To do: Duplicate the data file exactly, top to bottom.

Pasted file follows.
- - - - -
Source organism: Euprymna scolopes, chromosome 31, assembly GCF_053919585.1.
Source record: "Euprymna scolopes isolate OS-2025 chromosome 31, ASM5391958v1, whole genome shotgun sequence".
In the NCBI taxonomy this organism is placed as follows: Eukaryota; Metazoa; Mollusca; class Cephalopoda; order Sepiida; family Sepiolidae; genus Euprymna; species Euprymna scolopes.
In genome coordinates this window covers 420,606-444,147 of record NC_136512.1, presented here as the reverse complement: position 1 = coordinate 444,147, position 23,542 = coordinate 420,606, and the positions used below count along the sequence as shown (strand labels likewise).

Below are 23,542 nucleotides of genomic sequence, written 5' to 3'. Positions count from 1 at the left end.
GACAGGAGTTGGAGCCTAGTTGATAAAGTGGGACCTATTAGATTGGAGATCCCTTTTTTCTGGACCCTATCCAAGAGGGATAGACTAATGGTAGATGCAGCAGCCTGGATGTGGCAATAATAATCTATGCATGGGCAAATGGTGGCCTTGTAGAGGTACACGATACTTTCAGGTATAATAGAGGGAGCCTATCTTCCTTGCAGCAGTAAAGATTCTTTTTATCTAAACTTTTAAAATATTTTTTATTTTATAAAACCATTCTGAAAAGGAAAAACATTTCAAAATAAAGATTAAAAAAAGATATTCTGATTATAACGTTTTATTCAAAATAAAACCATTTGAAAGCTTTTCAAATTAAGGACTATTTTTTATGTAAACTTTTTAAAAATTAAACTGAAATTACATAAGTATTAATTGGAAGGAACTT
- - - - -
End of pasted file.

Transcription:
Source organism: Euprymna scolopes, chromosome 31, assembly GCF_053919585.1.
Source record: "Euprymna scolopes isolate OS-2025 chromosome 31, ASM5391958v1, whole genome shotgun sequence".
In the NCBI taxonomy this organism is placed as follows: Eukaryota; Metazoa; Mollusca; class Cephalopoda; order Sepiida; family Sepiolidae; genus Euprymna; species Euprymna scolopes.
In genome coordinates this window covers 420,606-444,147 of record NC_136512.1, presented here as the reverse complement: position 1 = coordinate 444,147, position 23,542 = coordinate 420,606, and the positions used below count along the sequence as shown (strand labels likewise).

Below are 23,542 nucleotides of genomic sequence, written 5' to 3'. Positions count from 1 at the left end.
GACAGGAGTTGGAGCCTAGTTGATAAAGTGGGACCTATTAGATTGGAGATCCCTTTTTTCTGGACCCTATCCAAGAGGGATAGACTAATGGTAGATGCAGCAGCCTGGATGTGGCAATAATAATCTATGCATGGGCAAATGGTGGCCTTGTAGAGGTACACGATACTTTCAGGTATAATAGAGGGAGCCTATCTTCCTTGCAGCAGTAAAGATTCTTTTTATCTAAACTTTTAAAATATTTTTTATTTTATAAAACCATTCTGAAAAGGAAAAACATTTCAAAATAAAGATTAAAAAAAGATATTCTGATTATAACGTTTTATTCAAAATAAAACCATTTGAAAGCTTTTCAAATTAAGGACTATTTTTTATGTAAACTTTTTAAAAATTAAACTGAAATTACATAAGTATTAATTGGAAGGAACTT